When γ-radiation enters a semiconductor, a complex cascade of energy transfer interactions occurs. This results in the production of a large number of electrons and holes which end up in the bottom of the conduction band and top of the valence band respectively. The physical region in which the complex cascade of energy transfer interactions occurs in the solid material is referred to as a ‘track’. The mobile charge signal in semiconductor detectors is then collected directly using high electric fields to sweep charge to surface electrodes, placing a premium on the material’s charge transport properties. A successful semiconductor radiation detector material should have good stopping power, must be obtainable as large high-quality crystals at low cost, have acceptable carrier mobilities and lifetimes, and operates at ambient temperatures, but current materials have various limitations that motivate the development of new materials.
The currently available g-ray detector semiconductor materials have been known for over forty years and still face many challenges, including high cost and low yield. CdZnTe (CZT) is dominant as the current room temperature radiation detection material, however, its applications are severely restricted because of high cost and unsolved issues in crystal growth. With great advances in chemistry and physics, the understanding of semiconductor materials and their physiochemical properties has considerably increased over the last two decades. We can now predict, design and screen novel semiconducting compounds that meet the selection criteria for high detection performance. We have accelerated novel nuclear detector material discovery and created next-generation radiation detection at room temperature. Recently, we showed that CsPbBr3 can compete with the resolution of CZT at a much lower cost. New materials and their insertions into advanced technologies are essential for a variety of applications such as medical imaging diagnostics, industrial imaging, and quality control, and in detection of smuggled nuclear materials and weapons of mass destruction.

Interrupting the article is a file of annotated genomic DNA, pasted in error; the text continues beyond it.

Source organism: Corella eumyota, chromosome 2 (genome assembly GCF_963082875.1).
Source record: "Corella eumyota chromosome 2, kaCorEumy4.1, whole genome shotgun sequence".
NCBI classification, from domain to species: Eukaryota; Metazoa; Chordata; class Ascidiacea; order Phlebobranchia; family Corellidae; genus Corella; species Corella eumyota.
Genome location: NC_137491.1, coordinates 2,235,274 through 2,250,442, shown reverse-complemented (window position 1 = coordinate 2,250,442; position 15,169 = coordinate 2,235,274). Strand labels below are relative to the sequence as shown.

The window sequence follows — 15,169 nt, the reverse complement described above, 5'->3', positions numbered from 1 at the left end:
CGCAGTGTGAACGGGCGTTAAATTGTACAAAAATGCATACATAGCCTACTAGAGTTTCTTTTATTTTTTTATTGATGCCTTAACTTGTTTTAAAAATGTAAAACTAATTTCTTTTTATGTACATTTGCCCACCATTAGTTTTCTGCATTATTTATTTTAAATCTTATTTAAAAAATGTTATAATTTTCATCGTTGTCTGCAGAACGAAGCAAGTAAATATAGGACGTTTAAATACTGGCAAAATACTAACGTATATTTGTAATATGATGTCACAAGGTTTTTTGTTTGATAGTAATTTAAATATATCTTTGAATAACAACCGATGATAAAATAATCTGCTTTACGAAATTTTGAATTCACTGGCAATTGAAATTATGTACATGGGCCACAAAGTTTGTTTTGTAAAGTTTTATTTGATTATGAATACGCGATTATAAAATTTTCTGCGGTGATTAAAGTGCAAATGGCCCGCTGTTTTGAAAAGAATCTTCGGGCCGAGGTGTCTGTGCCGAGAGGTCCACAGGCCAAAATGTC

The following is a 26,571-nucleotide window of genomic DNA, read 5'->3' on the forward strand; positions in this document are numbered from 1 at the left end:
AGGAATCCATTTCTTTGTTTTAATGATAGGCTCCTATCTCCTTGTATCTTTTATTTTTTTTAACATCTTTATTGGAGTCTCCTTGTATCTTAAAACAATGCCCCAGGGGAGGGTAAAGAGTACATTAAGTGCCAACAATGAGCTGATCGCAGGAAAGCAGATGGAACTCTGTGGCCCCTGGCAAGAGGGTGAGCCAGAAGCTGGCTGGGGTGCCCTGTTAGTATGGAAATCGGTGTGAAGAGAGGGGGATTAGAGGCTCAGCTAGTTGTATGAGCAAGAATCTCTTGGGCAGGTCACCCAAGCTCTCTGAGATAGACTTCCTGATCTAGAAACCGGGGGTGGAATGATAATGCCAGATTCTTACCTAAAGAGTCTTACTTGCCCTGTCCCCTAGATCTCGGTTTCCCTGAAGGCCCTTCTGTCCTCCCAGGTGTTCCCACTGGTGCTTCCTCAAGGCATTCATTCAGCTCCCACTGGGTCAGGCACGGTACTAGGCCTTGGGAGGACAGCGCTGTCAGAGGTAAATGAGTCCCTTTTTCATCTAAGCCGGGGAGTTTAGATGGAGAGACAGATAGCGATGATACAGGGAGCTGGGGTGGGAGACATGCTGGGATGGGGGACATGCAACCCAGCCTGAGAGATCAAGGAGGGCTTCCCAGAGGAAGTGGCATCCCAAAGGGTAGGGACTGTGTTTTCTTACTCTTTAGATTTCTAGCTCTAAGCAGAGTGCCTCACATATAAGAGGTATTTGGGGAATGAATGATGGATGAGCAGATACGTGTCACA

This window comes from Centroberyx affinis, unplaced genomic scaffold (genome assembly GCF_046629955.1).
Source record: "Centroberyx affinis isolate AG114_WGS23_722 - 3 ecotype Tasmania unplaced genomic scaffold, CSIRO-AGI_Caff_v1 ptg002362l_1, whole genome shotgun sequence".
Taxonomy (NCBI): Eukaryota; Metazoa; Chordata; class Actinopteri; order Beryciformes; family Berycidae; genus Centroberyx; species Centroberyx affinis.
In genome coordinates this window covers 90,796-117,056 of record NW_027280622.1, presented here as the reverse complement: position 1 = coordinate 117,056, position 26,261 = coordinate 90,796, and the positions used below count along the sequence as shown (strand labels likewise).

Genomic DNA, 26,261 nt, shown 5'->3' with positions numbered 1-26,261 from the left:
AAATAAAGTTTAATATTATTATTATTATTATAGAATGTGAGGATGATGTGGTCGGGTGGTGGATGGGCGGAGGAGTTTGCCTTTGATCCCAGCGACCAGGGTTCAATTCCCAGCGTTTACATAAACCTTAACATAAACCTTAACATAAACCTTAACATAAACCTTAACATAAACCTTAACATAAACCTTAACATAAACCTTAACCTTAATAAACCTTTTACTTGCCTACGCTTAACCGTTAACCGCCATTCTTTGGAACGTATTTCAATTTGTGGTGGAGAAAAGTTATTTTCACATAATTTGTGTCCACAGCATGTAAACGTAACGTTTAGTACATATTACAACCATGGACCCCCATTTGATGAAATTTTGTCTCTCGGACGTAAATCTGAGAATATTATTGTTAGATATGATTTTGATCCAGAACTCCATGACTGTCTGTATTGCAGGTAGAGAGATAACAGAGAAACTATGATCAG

The great demand of X-ray imaging towards lower dose and higher resolution has required rapid evolution of X-ray detection systems over the past decades. In such systems, a fluence of X-ray photons is applied, possessing a continuous spectrum of energies generated by Bremsstrahlung interactions. Two general signalizing modes, in terms of energy-integrating and photon-counting, are utilized for semiconductor X-ray detectors operated at room temperature. Energy-integrating mode integrates the total energies deposited in the detectors over a certain time period with no regard to quantifying the number and energy of incident photons, whereas the photon-counting mode is capable of discriminating the energies of individual X-ray photons. Due to the significant enhancement of the imaging contrast and reduction in the radiation dose, photon counting X-ray detectors are aimed to revolutionize X-ray imaging in the future. New materials, such as Actinia’s, CsPbBr3, are poised to facilitate this revolution.